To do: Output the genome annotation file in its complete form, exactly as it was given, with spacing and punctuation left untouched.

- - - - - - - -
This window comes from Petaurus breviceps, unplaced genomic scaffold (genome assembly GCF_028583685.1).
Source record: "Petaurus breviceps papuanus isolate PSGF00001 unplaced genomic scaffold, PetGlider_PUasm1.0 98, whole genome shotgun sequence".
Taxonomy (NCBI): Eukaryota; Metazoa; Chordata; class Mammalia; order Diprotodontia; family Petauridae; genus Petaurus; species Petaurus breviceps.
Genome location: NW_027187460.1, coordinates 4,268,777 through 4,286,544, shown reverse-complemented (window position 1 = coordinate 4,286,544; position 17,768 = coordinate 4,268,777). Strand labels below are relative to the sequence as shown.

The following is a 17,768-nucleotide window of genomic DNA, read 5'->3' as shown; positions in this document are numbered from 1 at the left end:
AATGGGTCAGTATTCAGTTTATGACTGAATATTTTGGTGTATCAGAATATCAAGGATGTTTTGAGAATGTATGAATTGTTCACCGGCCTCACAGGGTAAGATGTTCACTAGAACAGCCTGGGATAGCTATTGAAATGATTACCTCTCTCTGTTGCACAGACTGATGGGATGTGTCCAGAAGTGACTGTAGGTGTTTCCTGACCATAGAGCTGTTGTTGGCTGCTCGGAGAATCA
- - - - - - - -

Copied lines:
This window comes from Petaurus breviceps, unplaced genomic scaffold (genome assembly GCF_028583685.1).
Source record: "Petaurus breviceps papuanus isolate PSGF00001 unplaced genomic scaffold, PetGlider_PUasm1.0 98, whole genome shotgun sequence".
Taxonomy (NCBI): Eukaryota; Metazoa; Chordata; class Mammalia; order Diprotodontia; family Petauridae; genus Petaurus; species Petaurus breviceps.
Genome location: NW_027187460.1, coordinates 4,268,777 through 4,286,544, shown reverse-complemented (window position 1 = coordinate 4,286,544; position 17,768 = coordinate 4,268,777). Strand labels below are relative to the sequence as shown.

The following is a 17,768-nucleotide window of genomic DNA, read 5'->3' as shown; positions in this document are numbered from 1 at the left end:
AATGGGTCAGTATTCAGTTTATGACTGAATATTTTGGTGTATCAGAATATCAAGGATGTTTTGAGAATGTATGAATTGTTCACCGGCCTCACAGGGTAAGATGTTCACTAGAACAGCCTGGGATAGCTATTGAAATGATTACCTCTCTCTGTTGCACAGACTGATGGGATGTGTCCAGAAGTGACTGTAGGTGTTTCCTGACCATAGAGCTGTTGTTGGCTGCTCGGAGAATCA